Salvador Catholic Church divided over role it should play in war
El Salvador's Roman Catholic Church is in a dilemma. Some within the church want it to take a more activerole in peace talks to end the six-year civil war between the United States-backed government and left-wing guerrillas.
But the church as a whole is finding it difficult to take such a role. Most of the church hierarchy is ultraconservative, while many priests, nuns, and laity have some sympathy for the rebels.
Many Salvadoreans had hoped that the church's success earlier this year in mediating with left-wing rebels to liberate President Jos'e Napole'on Duarte's kidnapped daughter meant that the church might play a role in resolving the war.
El Salvador is highly polarized between the leftist insurgency and the ultraconservative concepts shared by the private sector and portions of the Army.
The church reflects those divisions. It appears as unable to solve its internal divisions as it is unable to end the war.
``The church is rudderless,'' notes an academic. ``It doesn't know where it is going.''
Although the church hierarchy is extremely conservative, much of the church's base -- priests, nuns, laity -- has been strongly affected by liberation theology. A handful of priests even say mass behind rebel lines.
Liberation theology is a Roman Catholic movement, chiefly in Latin America, that advocates the need for Catholics to become involved in movements for social justice and the desirability, in some cases, of revolution. Within the church, they call for a decentralized and more democratic ``church of the poor.''
The archbishop of San Salvador, Arturo Rivera y Damas, has been deeply affected by liberation theology. But he is caught between elements of the left and right within the church. Archbishop Rivera is under pressure from the local church as well as from the Vatican. They argue that, for him to retain his credibility in the church, he must maintain a unified position with the conservative bishops. As a result, Rivera has taken a cautious approach that church activists find frustrating. They wa nt him to use the church's enhanced prestige, gained from mediations with the rebels, to push for new peace talks. This is difficult in the face of opposition from the military, the private sector, the US, and the ambivalence of the Salvadorean government toward peace dialogue.
But the only sign that the church is taking a more active role in El Salvador is its attempt to mediate an agreement between striking telephone employees and the government.
Archbishop Rivera lives under the shadow of his predecessor, the late Archbishop Oscar Arnulfo Romero.
In 1977, the Vatican, heavily lobbied by El Salvador's ultraconservative oligarchy, chose Romero for the arch-bishopric. Rivera, with ties to Mr. Duarte's Christian Democratic Party, was seen as too liberal a candidate.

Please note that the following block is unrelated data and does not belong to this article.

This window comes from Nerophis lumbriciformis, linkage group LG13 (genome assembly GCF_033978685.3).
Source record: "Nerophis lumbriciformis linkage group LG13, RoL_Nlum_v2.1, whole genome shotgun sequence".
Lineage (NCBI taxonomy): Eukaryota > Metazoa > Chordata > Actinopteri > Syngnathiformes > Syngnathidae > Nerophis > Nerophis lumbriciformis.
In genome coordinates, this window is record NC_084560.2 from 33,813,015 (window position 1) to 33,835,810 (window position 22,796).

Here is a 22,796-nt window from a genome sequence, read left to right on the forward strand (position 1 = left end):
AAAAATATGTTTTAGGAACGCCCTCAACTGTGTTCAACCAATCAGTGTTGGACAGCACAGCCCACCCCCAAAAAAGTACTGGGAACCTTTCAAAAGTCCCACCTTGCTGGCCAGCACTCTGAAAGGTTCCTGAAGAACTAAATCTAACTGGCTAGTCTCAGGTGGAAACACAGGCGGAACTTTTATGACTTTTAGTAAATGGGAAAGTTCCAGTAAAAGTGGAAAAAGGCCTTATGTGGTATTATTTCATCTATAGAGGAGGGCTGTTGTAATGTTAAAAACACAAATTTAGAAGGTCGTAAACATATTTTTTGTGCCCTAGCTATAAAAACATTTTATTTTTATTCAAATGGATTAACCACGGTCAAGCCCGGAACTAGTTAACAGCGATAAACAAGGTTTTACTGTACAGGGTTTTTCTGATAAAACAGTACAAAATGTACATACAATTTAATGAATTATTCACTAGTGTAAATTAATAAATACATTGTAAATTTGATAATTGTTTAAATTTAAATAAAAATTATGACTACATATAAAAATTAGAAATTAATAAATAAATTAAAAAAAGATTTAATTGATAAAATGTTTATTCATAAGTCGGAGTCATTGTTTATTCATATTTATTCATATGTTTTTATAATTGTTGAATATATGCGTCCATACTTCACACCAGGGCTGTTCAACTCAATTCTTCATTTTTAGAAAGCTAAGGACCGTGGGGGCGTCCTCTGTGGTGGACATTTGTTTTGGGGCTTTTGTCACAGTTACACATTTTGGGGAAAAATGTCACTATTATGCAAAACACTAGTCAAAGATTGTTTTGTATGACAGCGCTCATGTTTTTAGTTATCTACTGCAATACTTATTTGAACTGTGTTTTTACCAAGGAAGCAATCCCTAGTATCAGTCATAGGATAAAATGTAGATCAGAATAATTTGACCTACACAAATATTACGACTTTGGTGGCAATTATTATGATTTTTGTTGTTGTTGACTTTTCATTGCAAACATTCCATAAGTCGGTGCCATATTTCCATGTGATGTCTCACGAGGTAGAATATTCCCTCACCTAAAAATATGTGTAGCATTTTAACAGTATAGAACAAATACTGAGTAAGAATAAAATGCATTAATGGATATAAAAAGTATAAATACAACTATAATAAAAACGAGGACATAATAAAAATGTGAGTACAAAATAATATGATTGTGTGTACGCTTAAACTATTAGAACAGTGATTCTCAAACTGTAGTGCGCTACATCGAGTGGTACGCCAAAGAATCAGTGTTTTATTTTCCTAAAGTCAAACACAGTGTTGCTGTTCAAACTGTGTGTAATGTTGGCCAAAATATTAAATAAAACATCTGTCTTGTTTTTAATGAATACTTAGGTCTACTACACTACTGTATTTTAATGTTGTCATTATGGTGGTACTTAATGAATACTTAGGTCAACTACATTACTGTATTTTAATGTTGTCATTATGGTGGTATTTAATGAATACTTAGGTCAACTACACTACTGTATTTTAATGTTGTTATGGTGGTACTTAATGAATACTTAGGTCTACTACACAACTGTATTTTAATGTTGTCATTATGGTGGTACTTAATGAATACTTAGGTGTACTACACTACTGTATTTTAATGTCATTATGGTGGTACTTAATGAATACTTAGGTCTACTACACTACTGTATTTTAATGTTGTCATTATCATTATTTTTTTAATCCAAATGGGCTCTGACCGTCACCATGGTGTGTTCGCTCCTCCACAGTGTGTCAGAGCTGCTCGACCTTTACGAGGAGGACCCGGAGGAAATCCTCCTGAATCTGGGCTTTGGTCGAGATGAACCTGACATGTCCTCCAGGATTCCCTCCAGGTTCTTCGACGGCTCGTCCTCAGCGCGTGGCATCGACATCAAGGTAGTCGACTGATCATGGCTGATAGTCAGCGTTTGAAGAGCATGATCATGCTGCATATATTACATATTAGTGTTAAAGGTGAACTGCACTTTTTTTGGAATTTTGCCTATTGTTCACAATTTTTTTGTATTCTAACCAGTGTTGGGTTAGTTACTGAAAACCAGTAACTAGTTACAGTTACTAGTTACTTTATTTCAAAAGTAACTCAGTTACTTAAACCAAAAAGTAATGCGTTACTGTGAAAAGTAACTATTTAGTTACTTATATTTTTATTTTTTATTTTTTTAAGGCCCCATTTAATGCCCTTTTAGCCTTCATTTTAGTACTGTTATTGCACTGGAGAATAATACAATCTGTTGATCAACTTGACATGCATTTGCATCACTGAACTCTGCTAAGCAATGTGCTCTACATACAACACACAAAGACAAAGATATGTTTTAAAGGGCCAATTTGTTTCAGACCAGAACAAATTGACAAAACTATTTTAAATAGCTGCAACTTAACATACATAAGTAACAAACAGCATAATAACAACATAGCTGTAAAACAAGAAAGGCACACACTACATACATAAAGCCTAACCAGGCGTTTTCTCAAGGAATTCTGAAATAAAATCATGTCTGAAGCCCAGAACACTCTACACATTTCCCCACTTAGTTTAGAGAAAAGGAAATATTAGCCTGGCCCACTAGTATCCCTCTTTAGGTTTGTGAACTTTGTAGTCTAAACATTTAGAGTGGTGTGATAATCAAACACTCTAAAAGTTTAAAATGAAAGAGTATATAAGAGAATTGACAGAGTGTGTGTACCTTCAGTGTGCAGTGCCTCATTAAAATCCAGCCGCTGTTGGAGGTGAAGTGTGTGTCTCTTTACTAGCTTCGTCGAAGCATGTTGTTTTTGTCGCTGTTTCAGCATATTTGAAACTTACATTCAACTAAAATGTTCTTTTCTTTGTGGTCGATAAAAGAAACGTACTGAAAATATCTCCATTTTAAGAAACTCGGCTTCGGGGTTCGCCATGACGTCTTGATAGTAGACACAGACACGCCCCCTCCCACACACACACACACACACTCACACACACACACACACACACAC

Romero became more radicalized. He supported civilian organizations that were pushing for radical reforms -- better living standards and an end to Army repression. He was assassinated in March 1980. The Vatican chose the more conservative Rivera to replace Romero.
Rome is troubled by the Salvadorean church's turn toward activism. It has kept Rivera on a tight rein. Thus, Rivera has charted a more cautious course than Romero.
Rivera has developed close personal ties with Duarte and other top government officials. But he has consistently opposed US military aid. After four US Marines were killed by rebels in San Salvador in June, Rivera said that the government's attacks on rebels were hypocritical so long as the Army continued what he called ``terrorism of the state'' -- bombings, burning of houses, and forced relocation of civilians from rebel-held zones to government zones. Rivera's statements drew vitriolic attacks from r ight-wing newspapers.
The church is caught in a ``tension between political impartiality on one hand [referring to its role as a mediator] and partiality for the poor and suffering,'' says one of Latin America's leading theologians and a scholar at the Jesuit Central American University in San Salvador.
The rebels also criticize the church. The rebels were displeased with the church's pastoral letter issued in August. It urged dialogue as the only solution to the war, but also denounced the rebels.
``The most important thing is not to maintain credibility with both sides [in conflict],'' says Ignacio Ellacuria, director of the Jesuit University. ``The most important thing is to have credibility with 4 million Salvadoreans -- to really be a voice for those people.''